In October 2016, Mylan announced that it had settled allegations of fraud against the Medicaid drug rebate program related to the company’s classification of the EpiPen® Auto-Injector as a generic drug, rather than a brand drug; the DOJ, however, has not released any information about the alleged settlement (see Mylan settles EpiPen® Medicaid rebate dispute for $465M, October 11, 2016). According to Mylan, it will pay $465 million and enter into a corporate integrity agreement with the HHS Office of Inspector General (OIG), resolving all potential rebate liability claims by federal and state governments, and with no finding of wrongdoing.

Shame and shock 

In her letter, Warren wrote that there is no excuse for Mylan’s misclassification of the EpiPen, since the company “had multiple opportunities, over multiple years” to correct the classification. According to calculations done by Warren’s staff, Mylan should have paid an estimated rebate of $416 per dose, rather than the $58 per dose it paid; as a result, Warren says, Mylan underpaid Medicaid rebates by an estimated $530 million. The $465 million settlement, therefore, would reward Mylan by fining the company about $65 million less than the amount Mylan earned by its purportedly fraudulent classification of the EpiPen. Warren reminded the DOJ of “extensive tools” to hold the company accountable, including penalties of up to $100,000 per item of false classification under the Medicaid drug rebate law (42 U.S.C. §1396r-8(b)(3)(C)(ii)), treble damages under the False Claims Act (31 U.S.C. §3729(a)(1)), and criminal penalties under the Health Care Fraud law (18 U.S.C. §1347). She called the announced settlement terms a “limp response” that fails to hold Mylan accountable and with “no deterrent value to prevent drug companies from engaging in abusive schemes to defraud Medicaid and rip off taxpayers.”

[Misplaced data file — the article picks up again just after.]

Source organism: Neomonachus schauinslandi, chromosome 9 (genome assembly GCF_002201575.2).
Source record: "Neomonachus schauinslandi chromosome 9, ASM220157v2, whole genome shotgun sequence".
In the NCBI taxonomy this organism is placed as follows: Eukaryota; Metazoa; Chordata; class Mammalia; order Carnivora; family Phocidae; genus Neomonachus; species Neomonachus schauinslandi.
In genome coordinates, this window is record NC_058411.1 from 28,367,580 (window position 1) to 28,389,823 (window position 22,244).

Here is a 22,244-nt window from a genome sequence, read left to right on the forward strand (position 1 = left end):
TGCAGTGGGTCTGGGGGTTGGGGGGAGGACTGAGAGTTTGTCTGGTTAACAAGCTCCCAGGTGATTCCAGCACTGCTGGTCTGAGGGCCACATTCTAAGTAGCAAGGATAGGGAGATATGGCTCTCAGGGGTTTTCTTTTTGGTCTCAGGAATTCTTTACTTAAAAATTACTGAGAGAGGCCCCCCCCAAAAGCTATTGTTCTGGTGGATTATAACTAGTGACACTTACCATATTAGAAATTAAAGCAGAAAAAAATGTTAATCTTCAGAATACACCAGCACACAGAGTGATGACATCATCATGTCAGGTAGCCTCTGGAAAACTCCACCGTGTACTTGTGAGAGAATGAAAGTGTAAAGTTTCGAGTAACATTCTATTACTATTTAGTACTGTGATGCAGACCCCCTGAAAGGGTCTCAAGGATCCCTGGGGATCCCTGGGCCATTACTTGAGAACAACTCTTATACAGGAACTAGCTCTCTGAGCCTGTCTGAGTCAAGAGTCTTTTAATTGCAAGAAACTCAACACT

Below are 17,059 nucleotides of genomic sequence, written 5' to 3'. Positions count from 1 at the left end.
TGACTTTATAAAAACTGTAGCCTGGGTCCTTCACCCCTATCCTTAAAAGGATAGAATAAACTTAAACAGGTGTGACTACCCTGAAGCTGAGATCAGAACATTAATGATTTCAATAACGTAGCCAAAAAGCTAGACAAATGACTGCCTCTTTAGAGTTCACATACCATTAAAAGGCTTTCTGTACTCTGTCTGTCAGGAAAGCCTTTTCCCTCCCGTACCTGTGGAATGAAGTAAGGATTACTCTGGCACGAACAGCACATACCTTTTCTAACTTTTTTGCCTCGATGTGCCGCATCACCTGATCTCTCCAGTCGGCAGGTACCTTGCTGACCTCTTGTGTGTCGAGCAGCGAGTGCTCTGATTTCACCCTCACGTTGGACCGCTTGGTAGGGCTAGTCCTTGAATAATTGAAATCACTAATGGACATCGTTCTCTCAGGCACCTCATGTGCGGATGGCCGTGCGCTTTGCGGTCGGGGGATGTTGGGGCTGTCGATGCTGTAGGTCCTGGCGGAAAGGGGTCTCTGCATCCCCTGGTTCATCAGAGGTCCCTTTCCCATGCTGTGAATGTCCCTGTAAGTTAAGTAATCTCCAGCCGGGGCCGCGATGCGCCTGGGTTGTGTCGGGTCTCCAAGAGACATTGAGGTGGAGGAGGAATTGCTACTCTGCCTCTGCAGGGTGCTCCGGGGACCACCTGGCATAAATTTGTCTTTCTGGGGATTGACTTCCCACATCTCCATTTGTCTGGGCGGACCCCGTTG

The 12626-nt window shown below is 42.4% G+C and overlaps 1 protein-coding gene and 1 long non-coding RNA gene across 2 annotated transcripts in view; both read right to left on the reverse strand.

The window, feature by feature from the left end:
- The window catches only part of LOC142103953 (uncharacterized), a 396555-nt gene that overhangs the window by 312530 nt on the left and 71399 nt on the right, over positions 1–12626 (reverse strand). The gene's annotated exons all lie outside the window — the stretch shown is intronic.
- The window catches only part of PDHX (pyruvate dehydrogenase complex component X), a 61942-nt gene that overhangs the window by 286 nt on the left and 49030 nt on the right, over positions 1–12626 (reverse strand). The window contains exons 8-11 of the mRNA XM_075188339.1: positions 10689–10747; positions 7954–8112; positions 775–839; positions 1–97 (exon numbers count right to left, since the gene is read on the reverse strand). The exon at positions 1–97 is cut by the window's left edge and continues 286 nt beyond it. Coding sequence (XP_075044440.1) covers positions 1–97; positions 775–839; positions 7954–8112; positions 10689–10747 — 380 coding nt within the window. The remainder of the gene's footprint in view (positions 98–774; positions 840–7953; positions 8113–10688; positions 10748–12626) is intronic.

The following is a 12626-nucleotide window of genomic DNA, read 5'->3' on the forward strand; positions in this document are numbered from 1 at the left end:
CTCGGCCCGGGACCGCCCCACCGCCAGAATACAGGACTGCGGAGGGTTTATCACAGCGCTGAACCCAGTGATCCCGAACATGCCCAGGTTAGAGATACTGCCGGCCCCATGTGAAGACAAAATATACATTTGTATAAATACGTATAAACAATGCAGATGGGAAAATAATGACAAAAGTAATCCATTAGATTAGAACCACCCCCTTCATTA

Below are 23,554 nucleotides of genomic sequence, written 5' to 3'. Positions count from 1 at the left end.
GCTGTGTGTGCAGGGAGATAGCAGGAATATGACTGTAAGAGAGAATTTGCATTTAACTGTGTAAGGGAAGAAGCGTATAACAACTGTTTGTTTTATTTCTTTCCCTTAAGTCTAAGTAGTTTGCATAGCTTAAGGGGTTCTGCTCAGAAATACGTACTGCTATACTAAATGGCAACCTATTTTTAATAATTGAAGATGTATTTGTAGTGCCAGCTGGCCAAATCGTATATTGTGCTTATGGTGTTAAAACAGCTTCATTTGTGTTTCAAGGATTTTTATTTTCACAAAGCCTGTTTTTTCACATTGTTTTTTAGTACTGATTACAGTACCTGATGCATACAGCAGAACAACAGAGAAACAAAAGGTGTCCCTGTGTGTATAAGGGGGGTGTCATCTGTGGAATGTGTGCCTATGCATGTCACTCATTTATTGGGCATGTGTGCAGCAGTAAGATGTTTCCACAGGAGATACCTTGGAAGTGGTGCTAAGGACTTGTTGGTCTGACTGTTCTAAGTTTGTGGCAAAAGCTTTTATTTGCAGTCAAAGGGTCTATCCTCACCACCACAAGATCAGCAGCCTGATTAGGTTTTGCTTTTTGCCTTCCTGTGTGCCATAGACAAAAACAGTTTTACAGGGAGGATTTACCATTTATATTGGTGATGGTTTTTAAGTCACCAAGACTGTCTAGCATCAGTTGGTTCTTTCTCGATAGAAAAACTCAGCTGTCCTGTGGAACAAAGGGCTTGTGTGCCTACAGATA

Kusserow on Compliance: Self-disclosures to the OIG continue to result in settlements

The HHS Office of Inspector General (OIG) announced an update on self-disclosures reporting that settlements from that process have exceeded $500 million since the inception of the program in 1998. Health care providers, suppliers, or other individuals or entities subject to Civil Monetary Penalties are encouraged to use the OIG Provider Self-Disclosure Protocol, to voluntarily disclose self-discovered evidence of potential fraud. It gives providers the opportunity to avoid the costs and disruptions associated with a government-directed investigation and civil or administrative litigation.